Speaker of the U.S. House of Representatives Paul Ryan denies that he is seeking to lead the Republican Party into the presidential election even if that is what it takes to block the billionaire. With that being said, a photo with Netanyahu certainly won’t harm his chances if he changes his mind.
Speaker of the U.S. House of Representatives Paul Ryan arrived yesterday (Sunday) for an official visit to Israel. The American and Israeli journalists who met Ryan, 46, in Jerusalem asked him whether he is planning to exploit the total chaos prevailing in the Republican Party this year in order to transform himself in a matter of months into the party’s candidate for the presidency of the United States. Ryan replied that he has no such intention, but very few are taking him at his word.
Ryan visited Israel in his capacity as speaker, a role he assumed half a year ago following the resignation of his predecessor John Boehner. The latter was responsible for inviting Prime Minister Benjamin Netanyahu to give his controversial speech before Congress, where he warned of the dangers of a nuclear agreement with Iran. Boehner was forced to resign in the wake of the wave of populist protest that washed over the Republican Party as Boehner was seen to be the ultimate representation of the “Republican establishment,” which is fiercely disliked by party activists.
Since taking up the role, Ryan has been occupied predominantly by struggles with the White House and the Democrats’ budget issues. Yet with the turmoil currently taking place in the GOP primaries, there are those who are lining him up for still greater things. Over the past few weeks there has been an increase in the number of voices associated with the Republican establishment that are calling to position Ryan as the “compromise candidate,” the one who will save the party from the poll-leader Donald Trump.
The logic behind this idea relates to the fact that at the Republican National Convention taking place this summer, no candidate — Trump included — is expected to receive the required number of party delegates necessary to become the official candidate. The required number is 1,237 delegates. Trump currently has 740, while the two other candidates left in the picture, Ted Cruz and John Kasich, have significantly fewer. In order to make it to the magic number, Trump will need to win 60 percent of the remaining delegates from the states yet to hold primaries, which certainly appears to be a steep hurdle for a candidate for whom a decisive majority of Republicans in the United States simply can’t bring themselves to vote.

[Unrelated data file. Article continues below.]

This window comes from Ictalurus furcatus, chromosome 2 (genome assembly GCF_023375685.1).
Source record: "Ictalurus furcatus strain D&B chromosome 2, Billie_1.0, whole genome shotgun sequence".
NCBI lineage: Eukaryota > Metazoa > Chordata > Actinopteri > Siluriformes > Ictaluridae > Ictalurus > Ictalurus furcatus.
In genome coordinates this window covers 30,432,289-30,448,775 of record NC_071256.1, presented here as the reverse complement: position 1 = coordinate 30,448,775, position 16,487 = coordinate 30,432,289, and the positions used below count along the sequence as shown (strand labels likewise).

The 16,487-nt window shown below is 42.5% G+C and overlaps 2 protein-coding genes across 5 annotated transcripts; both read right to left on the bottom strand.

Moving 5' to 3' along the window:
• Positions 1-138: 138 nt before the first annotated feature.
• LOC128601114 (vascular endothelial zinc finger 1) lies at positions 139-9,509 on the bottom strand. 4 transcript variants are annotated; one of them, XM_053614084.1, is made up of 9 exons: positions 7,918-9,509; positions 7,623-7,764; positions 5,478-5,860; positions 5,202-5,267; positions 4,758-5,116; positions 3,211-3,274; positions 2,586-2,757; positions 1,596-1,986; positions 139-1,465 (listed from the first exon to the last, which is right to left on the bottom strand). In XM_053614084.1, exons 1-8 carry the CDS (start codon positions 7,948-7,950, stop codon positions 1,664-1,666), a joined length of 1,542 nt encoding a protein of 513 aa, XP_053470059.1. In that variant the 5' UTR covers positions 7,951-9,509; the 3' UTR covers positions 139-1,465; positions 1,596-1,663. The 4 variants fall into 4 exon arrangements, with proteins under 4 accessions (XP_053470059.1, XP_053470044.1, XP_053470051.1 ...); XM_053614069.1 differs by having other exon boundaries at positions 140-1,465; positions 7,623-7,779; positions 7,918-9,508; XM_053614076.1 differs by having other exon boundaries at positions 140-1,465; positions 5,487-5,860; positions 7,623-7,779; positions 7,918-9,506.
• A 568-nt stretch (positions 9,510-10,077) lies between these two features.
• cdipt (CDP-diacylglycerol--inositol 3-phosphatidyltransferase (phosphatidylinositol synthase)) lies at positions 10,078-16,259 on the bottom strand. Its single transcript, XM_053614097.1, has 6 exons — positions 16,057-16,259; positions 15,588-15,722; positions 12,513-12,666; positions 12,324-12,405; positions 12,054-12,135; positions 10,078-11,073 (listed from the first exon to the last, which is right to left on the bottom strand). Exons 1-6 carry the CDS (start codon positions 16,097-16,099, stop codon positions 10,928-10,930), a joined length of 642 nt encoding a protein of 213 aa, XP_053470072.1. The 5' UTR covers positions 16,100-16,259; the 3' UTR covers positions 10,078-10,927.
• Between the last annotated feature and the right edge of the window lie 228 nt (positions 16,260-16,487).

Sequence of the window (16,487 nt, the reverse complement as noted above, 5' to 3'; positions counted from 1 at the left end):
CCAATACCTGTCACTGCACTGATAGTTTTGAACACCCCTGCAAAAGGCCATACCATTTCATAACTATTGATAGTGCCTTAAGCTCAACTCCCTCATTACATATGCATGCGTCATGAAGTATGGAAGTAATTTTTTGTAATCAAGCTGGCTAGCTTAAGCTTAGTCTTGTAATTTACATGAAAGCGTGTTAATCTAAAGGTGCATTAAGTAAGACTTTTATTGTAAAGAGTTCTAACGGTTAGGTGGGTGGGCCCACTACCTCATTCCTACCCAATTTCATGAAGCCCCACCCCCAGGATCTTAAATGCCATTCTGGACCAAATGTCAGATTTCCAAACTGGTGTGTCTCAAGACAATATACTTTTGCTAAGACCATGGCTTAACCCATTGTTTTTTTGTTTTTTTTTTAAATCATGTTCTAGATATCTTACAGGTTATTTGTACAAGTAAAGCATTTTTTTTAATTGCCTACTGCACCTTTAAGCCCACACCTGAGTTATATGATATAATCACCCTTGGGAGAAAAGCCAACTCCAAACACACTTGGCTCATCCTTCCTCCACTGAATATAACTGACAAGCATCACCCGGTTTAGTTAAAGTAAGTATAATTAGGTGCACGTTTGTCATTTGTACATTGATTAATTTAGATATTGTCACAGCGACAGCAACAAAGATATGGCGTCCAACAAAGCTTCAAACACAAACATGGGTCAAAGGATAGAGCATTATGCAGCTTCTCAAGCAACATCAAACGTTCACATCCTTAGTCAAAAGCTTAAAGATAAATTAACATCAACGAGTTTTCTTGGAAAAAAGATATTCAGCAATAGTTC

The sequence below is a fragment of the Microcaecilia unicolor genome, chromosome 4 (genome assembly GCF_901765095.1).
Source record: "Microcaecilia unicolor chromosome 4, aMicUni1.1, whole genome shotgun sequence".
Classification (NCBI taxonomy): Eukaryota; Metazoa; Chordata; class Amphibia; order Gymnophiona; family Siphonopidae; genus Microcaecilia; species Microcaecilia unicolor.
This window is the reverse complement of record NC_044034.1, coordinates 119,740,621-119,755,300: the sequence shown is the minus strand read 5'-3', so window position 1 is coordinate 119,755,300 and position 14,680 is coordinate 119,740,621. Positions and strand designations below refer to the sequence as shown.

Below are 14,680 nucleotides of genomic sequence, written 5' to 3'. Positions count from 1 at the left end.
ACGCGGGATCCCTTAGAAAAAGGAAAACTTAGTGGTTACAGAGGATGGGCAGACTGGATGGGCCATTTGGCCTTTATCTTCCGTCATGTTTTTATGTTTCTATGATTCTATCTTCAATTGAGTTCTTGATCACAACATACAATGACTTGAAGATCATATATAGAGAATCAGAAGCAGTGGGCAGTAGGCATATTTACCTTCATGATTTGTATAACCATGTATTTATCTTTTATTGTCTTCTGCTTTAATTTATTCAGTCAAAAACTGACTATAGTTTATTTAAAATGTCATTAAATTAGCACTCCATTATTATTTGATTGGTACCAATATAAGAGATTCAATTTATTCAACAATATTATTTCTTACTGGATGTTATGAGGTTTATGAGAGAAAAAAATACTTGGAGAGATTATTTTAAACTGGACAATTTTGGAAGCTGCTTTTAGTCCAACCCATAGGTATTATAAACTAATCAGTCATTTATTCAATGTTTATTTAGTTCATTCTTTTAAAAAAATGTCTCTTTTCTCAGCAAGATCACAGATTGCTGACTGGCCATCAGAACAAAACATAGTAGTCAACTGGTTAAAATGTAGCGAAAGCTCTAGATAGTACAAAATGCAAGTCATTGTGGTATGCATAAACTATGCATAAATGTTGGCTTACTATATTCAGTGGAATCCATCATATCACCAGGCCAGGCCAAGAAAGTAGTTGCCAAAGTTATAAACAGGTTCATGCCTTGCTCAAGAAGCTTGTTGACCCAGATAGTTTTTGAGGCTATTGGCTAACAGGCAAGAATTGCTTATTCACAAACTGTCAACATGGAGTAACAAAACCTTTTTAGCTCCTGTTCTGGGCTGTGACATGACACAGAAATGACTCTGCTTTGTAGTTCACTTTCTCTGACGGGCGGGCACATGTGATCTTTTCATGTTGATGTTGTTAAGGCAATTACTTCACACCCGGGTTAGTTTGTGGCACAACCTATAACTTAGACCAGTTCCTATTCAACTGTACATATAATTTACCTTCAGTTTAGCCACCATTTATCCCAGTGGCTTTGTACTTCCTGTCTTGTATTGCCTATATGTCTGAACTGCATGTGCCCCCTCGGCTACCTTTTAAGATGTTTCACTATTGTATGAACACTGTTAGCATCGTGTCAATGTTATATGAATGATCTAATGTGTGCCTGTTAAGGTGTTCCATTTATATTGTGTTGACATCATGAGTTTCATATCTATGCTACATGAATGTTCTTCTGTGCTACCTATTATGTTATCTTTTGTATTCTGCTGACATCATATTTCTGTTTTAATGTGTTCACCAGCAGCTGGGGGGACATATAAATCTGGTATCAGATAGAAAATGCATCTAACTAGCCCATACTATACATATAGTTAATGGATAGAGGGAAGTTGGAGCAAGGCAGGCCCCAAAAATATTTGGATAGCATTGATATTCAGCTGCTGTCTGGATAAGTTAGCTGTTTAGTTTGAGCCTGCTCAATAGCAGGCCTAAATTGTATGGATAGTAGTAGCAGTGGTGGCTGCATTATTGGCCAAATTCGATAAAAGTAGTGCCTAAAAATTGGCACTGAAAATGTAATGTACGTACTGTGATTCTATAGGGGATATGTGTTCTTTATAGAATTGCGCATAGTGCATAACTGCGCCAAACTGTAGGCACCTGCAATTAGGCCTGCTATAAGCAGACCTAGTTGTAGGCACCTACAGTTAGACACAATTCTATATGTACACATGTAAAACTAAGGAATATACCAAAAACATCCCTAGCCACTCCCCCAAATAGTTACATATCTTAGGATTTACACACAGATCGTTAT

Will Ryan Be the Knight in Shining Armor for the Republican Establishment?
It is expected that in case the GOP convention convenes and no candidate holds the necessary number of delegates for an outright victory, the resulting party turmoil would be of a kind which hasn’t been seen in the U.S. for decades. The delegates, mostly elected officials representing different states, would be obligated to vote for the candidate who won in their state, which in most cases is Trump, but only in the first round of voting. Should Trump fail to receive the required number of delegates in that round, the rules change, and most of the delegates will be free to vote as they please.
This is the dream scenario for the Republican establishment, which abhors the idea of Trump; that the delegates, finding themselves unrestricted as to whom they nominate, vote neither for Trump nor for the current second-place candidate, the extreme arch-conservative Ted Cruz, but vote instead for a more moderate establishment figure. Paul Ryan is the name which appears time and time again in this context, if the reports and rumors in Washington are anything to go by. He’s young, charismatic, relatively well-known to the American public, and in Wisconsin he represents a key voting state in the general presidential election.